Henry David Thoreau once shared that he had three chairs in his home, “…one for solitude, two for friendship, and three for society.” Doesn’t that provide you with remarkable insight into the value of a chair? Chairs provide comfort, stability, relaxation, style and for Thoreau, “…solitude, friendship and society.”
During this time of emotionally charged home quarantine, I’m concerned that a chair for many may also pose a corner of isolation, inactivity and ultimate gloominess. You see, as Benjamin Franklin observed, “The discontented man finds no easy chair.”
And what do we do in a chair? We die. Slowly, but that’s what the sitting disease is all about. The longer you sit, the shorter your lifespan. LifeSpan defines the “sitting disease” as a “term used to describe people who don’t engage in enough physical activity to be healthy.” Our bodies are designed to move…not to sit. So mindfully use this at home time to stand more, sit less, move more.
According to a Mayo Clinic report, “An analysis of 13 studies of sitting time and activity levels found that those who sat for more than eight hours a day with no physical activity had a risk of dying similar to the risks of dying posed by obesity and smoking.”
And according to Verywell Health, “Research has shown that sitting for as little as 30 minutes at a time without standing up or otherwise engaging in physical activity causes the beginning of a cascade of events throughout the body, a chain reaction that includes poor circulation, inflammation, and endothelial dysfunction (dysfunction of the lining of the blood vessels). This translates, in the longer run, into higher rates of cardiovascular disease, overweight and obesity, and possibly even cancer.” Not too good when you want to boost your immunity against coronavirus.
While Jon Kabat-Zinn in his 2005 book, Wherever You Go, There You Are, noted that sitting properly can lead to improved meditation and dignity, for far too many, sitting in that chair too long may lead to lying down for a long time. Like forever.
I have another way, a healthier way, of using your chair, or should I say, C.H.A.I.R. Yeah, I know, another Mantell acronym. Here it is:
C stands for a deeply felt Commitment to very specific goals. You see your goal, you become aware of why you’re choosing it. Commitments that are consistent and comfortable last. What commitments do you have to improve yourself during your home quarantine? Learn more? How about thinking better to eat better to move better to sleep better to live better? How’s that for a healthy commitment during COVID19?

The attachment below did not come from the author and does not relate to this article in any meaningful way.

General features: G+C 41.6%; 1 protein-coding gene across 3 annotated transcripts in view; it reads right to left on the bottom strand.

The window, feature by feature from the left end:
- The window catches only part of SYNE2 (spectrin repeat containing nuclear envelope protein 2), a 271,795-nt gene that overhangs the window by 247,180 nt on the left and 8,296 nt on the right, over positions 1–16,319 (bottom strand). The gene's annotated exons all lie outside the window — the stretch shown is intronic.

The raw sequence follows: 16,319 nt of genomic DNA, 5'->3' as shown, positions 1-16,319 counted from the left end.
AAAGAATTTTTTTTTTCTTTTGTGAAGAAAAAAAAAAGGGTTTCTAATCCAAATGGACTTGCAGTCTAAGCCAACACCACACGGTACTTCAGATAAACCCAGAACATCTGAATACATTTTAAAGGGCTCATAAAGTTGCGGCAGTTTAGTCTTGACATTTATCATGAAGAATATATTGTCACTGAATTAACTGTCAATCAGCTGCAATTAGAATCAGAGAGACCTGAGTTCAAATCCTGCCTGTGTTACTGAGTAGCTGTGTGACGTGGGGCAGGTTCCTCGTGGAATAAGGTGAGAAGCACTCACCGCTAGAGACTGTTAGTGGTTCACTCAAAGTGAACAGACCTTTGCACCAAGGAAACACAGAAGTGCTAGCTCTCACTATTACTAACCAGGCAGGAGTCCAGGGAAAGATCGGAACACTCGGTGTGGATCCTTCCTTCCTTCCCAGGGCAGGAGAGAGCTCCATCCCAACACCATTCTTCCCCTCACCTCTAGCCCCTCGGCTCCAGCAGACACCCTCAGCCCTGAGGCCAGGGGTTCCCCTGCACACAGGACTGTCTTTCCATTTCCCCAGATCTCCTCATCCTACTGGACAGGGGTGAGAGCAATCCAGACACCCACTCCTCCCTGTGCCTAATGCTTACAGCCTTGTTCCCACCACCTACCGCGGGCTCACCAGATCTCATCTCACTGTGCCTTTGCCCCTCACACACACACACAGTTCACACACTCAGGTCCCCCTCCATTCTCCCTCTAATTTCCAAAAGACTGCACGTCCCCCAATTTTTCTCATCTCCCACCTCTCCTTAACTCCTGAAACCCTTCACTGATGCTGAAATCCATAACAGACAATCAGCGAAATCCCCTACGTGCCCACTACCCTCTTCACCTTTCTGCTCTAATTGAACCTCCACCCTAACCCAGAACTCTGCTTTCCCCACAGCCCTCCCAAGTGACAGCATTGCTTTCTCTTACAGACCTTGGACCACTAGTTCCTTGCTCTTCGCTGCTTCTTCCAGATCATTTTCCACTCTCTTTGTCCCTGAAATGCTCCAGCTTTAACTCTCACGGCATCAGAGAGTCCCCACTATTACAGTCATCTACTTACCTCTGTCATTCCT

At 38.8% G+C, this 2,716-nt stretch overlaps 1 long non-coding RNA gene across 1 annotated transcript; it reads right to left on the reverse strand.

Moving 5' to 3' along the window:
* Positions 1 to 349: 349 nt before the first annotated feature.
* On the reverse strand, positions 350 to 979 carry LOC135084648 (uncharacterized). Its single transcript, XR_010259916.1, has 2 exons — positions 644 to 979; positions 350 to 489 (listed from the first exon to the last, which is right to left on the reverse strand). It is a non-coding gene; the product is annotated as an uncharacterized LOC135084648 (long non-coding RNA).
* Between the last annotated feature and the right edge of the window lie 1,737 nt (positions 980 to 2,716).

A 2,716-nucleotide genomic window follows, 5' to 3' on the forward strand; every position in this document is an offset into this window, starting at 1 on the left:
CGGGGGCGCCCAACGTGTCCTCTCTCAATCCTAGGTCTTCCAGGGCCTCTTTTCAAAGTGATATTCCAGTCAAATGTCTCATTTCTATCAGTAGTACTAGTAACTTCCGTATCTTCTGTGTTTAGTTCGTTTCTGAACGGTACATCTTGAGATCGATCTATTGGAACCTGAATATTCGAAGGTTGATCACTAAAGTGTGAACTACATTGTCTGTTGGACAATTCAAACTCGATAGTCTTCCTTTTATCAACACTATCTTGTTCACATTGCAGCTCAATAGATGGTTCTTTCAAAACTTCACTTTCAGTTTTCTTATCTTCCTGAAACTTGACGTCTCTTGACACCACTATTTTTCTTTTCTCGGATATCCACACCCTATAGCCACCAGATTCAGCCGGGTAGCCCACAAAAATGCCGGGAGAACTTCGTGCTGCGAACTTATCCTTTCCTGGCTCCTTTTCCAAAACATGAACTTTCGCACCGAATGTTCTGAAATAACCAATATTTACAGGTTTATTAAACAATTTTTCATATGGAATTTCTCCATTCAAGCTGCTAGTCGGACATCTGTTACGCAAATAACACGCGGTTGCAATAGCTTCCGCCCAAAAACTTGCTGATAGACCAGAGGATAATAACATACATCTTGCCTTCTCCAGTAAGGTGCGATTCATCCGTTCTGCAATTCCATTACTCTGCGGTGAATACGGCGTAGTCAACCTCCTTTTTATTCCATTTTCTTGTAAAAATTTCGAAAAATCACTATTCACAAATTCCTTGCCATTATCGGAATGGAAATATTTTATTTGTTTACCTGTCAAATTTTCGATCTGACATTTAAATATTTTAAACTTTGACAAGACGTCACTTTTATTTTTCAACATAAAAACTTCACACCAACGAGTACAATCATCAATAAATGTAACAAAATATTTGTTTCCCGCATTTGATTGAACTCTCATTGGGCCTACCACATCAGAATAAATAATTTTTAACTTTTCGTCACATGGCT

H is for Healthier foods. DIEt is a word I never use for the obvious reason that should jump off the page at you, and DIEt always means weight gain, which is not wise for its obvious link to coronavirus.
A is for daily Activity. Aim for that invented 10,000 steps a day, though 4,000 works just fine. One expert makes it simple – walk about 2,000 steps more than you ordinarily do. Even raking leaves, vacuuming, taking the stairs, walking the dog, count—it’s NEAT, “non-exercise activity thermogenesis.” So cut down on those video games and TV while increasing your home bound enjoyable physical activities, add in some strength and flexibility movements, and you won’t even miss your gym.
I is Inner motivation and Inspiration—you’d be wise to have your why and it’s best if it’s personally meaningful to you. Why do you want to emerge healthier from home quarantine? What value do you see in building in health promoting activities while home?
R is for a Realistic set of achievable, Rewardable goals. You need something very specific that you are targeting, like you want to be entirely off blood pressure medication, or you want to fit into your high school jeans, not just “lose some weight” or “get healthy,” or “just make it through this quarantine.” Carefully craft some very specific daily goals to increase your activity, especially your natural activity. The most realistic goal to remind you to get out of that chair and into a healthier C.H.A.I.R. might be my general mantra, “Be active. Not too much. Everyday.”
Ok, now that you’ve read this, stand up and go for a targeted walk.